How to cope when a friendship ends
We all know that heartbreak hurts, and it hurts bad. Really bad. There’s a reason why some of the best songs in the world are written about a broken heart. But what about when we lose our friends? It can be just as hard.
Friendships are so important and so precious – friends are there to have fun with, to express yourselves with, to confide in, to love you unconditionally and celebrate you for who you are, without judgement.
But we know that not all friendships last forever. Friends come and go with each stage of life, and sometimes they go, come back and stay ‘til the end.
Why do some friendships end?
Friendships can end for lots and lots of different reasons. Perhaps you grew apart? Maybe you got into a romantic relationship that took prominence in your life. Or maybe you had a big, drama-filled argument that can never, ever be resolved.
Change is inevitable and sometimes the person you thought you were inseparable from, naturally drifts apart.
If any number of these things has happened to you, or happens to you at any point, it’s okay! In our lives we’ll meet so many different people, and we can’t always get on with every single person. We all have unique personalities, mannerisms and different ways of dealing with our emotions.
Processing the end of a friendship
- Don’t punish or blame yourself and dwell on what you could have done differently.
- Instead of feeling regret or anger, try to think – every person comes into your life for a reason and from each person you can have new experiences and learn really valuable life lessons.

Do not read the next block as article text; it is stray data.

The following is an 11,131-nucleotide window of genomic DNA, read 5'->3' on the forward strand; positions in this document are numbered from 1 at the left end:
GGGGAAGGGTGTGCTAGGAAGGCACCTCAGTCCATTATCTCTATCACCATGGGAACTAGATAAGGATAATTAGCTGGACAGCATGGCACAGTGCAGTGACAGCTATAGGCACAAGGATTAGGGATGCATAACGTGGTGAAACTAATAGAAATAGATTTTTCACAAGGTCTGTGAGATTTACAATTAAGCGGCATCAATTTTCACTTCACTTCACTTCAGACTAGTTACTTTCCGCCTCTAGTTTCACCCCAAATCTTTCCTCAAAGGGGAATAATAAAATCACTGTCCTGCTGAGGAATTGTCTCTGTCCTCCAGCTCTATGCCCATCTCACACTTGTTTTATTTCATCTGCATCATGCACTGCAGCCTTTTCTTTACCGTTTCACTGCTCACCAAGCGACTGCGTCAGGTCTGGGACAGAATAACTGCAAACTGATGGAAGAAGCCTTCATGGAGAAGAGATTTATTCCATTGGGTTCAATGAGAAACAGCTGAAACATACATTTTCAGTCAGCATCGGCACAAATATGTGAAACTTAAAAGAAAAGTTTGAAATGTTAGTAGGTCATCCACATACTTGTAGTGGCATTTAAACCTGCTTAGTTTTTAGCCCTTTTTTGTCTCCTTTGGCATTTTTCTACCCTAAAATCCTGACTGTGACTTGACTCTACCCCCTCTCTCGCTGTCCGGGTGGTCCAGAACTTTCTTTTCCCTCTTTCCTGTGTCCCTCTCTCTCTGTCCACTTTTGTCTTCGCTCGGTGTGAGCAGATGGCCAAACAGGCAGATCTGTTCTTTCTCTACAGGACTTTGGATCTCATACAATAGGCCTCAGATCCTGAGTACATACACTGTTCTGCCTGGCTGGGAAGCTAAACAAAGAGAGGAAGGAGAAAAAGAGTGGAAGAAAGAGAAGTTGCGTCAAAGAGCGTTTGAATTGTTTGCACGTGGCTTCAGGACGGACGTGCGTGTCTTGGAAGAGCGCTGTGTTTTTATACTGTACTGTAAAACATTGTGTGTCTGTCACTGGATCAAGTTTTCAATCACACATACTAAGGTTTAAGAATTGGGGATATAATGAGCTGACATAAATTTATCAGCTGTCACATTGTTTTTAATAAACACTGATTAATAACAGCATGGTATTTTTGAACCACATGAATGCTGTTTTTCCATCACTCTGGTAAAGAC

- If your ex-friend had upset you, or if you had an argument with them which can’t be mended, it can be helpful to just close that chapter. If you’re around each other lots, maybe because you share mutual friends, it might help to agree to be civil – this doesn’t mean you have to be close to them.
- If a friendship ends bitterly, to start with, it might hurt to remember all the good times you had together, all the precious memories. But in time the pain will gradually lessen and you can appreciate that, although temporary, that friendship was once valuable and made you happy.
Things to remember
Accepting the end is key to finding closure. Remove anything that might trigger sadness like old pictures, tuck them away somewhere safe so you can look back on them when you feel ready.
A friendship should always be a two-way street, meaningful for both people. And some really do last forever! While you may go through hard times and argue, friendships can survive all the ups and downs, if you have the same values, intentions and respect for one another.
When a friendship ends you may feel a really strong sense of loss and sadness. Learning to let friends go can be emotionally upsetting, but sometimes people take different paths in life and head in different directions.
Just always be true to yourself and the people you love.
For more support on losing a friendship
If you need help coping with a friendship changing or ending, get in touch with our team, who are there to talk through any issue.
- If you're under 25 and would like free confidential telephone counselling from The Mix to help you figure things out complete this form and we'll call you to arrange your first session.
- Mind offers advice and support to people with mental health problems. Their helpline runs nine to six from Monday to Friday. 0300 123 3393
- Chat about this subject on our Discussion Boards.
- Need help but confused where to go locally? Download our StepFinder iPhone app to find local support services quickly.
By Molly Gorman
Updated on 28-Aug-2020
No featured article